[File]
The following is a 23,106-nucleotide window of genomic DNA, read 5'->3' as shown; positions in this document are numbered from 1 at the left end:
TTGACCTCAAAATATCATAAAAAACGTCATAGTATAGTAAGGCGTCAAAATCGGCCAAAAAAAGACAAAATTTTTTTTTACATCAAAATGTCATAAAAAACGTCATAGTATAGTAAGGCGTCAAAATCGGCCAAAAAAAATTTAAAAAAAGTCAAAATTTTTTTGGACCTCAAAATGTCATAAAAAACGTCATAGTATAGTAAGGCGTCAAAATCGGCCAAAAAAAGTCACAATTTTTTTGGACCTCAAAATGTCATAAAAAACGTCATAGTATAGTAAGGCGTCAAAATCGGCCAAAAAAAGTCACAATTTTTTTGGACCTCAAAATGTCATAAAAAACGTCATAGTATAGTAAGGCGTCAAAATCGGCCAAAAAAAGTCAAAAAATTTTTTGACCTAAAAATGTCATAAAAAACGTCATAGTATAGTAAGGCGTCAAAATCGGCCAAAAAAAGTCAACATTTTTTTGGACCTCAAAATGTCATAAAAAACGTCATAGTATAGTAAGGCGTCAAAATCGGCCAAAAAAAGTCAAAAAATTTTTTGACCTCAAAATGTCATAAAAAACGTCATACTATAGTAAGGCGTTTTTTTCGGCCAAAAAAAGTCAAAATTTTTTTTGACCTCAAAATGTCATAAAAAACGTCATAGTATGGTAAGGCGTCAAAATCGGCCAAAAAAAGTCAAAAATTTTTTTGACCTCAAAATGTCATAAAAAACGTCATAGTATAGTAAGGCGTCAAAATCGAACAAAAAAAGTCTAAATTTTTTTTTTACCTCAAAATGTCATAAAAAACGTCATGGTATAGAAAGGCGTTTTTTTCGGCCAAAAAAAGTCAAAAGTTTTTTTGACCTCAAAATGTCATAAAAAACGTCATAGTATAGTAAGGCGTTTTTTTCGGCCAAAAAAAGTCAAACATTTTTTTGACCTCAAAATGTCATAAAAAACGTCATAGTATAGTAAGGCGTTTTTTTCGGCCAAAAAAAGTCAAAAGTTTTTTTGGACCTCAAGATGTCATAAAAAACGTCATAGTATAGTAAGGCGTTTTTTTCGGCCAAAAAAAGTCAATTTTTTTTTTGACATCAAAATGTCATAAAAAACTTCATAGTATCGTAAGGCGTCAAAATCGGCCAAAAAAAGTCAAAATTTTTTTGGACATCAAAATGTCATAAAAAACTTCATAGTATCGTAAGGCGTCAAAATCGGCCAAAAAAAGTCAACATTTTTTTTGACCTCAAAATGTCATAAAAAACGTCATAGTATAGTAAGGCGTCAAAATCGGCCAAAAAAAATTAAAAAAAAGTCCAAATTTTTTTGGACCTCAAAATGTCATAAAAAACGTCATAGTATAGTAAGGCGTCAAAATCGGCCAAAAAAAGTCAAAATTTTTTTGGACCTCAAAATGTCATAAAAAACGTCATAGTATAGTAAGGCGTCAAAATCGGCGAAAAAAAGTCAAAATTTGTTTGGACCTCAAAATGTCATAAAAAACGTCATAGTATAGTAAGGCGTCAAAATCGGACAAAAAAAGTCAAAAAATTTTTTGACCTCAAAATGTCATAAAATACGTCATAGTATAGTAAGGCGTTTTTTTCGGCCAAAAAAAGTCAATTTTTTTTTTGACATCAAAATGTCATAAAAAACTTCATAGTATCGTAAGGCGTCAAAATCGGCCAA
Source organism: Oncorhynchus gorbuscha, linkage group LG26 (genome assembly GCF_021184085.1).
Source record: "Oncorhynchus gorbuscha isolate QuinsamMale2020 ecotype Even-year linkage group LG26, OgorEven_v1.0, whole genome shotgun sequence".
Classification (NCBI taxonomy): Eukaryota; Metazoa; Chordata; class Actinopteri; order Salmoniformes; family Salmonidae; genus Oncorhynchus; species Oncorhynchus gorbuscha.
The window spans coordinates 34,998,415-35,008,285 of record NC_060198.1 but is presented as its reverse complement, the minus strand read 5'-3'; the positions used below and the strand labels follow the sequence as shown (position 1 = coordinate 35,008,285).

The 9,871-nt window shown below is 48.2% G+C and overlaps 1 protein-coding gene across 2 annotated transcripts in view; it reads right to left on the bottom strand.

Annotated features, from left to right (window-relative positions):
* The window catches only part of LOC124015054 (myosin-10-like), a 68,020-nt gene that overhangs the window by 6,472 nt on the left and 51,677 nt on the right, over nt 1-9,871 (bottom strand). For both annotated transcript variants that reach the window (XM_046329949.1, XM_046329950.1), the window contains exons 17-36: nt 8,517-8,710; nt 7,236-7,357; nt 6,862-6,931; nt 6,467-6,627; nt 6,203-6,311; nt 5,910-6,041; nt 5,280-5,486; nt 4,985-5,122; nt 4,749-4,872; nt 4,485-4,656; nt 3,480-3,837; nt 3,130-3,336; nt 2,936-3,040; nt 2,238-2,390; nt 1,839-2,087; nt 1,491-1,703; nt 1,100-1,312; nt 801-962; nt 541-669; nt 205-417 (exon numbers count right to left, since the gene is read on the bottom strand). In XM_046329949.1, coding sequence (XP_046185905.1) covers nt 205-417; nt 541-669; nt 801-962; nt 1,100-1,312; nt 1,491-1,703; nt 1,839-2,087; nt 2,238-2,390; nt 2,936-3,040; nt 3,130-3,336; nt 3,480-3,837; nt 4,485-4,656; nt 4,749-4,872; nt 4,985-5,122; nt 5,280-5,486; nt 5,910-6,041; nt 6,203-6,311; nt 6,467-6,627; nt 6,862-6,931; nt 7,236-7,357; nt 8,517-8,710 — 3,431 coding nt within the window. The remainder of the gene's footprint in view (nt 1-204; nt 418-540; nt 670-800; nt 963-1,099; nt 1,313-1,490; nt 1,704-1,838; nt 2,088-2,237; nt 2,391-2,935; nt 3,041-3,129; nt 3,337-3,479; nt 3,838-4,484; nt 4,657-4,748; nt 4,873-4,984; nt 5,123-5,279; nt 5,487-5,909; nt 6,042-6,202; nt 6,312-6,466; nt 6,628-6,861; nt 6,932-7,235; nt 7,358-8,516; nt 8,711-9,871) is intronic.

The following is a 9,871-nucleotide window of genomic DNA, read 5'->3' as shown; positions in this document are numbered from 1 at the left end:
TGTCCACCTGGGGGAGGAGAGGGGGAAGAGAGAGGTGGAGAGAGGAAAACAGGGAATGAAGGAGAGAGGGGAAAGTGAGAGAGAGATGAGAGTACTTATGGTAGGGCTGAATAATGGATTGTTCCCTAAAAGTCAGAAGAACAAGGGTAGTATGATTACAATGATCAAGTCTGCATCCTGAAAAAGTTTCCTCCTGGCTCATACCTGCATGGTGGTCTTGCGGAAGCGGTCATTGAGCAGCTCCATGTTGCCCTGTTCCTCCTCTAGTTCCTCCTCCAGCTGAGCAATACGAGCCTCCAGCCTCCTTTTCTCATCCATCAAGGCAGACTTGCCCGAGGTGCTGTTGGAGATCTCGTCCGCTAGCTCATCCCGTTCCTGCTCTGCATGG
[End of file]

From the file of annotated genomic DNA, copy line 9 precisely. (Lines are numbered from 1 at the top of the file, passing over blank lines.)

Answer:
* The window catches only part of LOC124015054 (myosin-10-like), a 68,020-nt gene that overhangs the window by 6,472 nt on the left and 51,677 nt on the right, over nt 1-9,871 (bottom strand). For both annotated transcript variants that reach the window (XM_046329949.1, XM_046329950.1), the window contains exons 17-36: nt 8,517-8,710; nt 7,236-7,357; nt 6,862-6,931; nt 6,467-6,627; nt 6,203-6,311; nt 5,910-6,041; nt 5,280-5,486; nt 4,985-5,122; nt 4,749-4,872; nt 4,485-4,656; nt 3,480-3,837; nt 3,130-3,336; nt 2,936-3,040; nt 2,238-2,390; nt 1,839-2,087; nt 1,491-1,703; nt 1,100-1,312; nt 801-962; nt 541-669; nt 205-417 (exon numbers count right to left, since the gene is read on the bottom strand). In XM_046329949.1, coding sequence (XP_046185905.1) covers nt 205-417; nt 541-669; nt 801-962; nt 1,100-1,312; nt 1,491-1,703; nt 1,839-2,087; nt 2,238-2,390; nt 2,936-3,040; nt 3,130-3,336; nt 3,480-3,837; nt 4,485-4,656; nt 4,749-4,872; nt 4,985-5,122; nt 5,280-5,486; nt 5,910-6,041; nt 6,203-6,311; nt 6,467-6,627; nt 6,862-6,931; nt 7,236-7,357; nt 8,517-8,710 — 3,431 coding nt within the window. The remainder of the gene's footprint in view (nt 1-204; nt 418-540; nt 670-800; nt 963-1,099; nt 1,313-1,490; nt 1,704-1,838; nt 2,088-2,237; nt 2,391-2,935; nt 3,041-3,129; nt 3,337-3,479; nt 3,838-4,484; nt 4,657-4,748; nt 4,873-4,984; nt 5,123-5,279; nt 5,487-5,909; nt 6,042-6,202; nt 6,312-6,466; nt 6,628-6,861; nt 6,932-7,235; nt 7,358-8,516; nt 8,711-9,871) is intronic.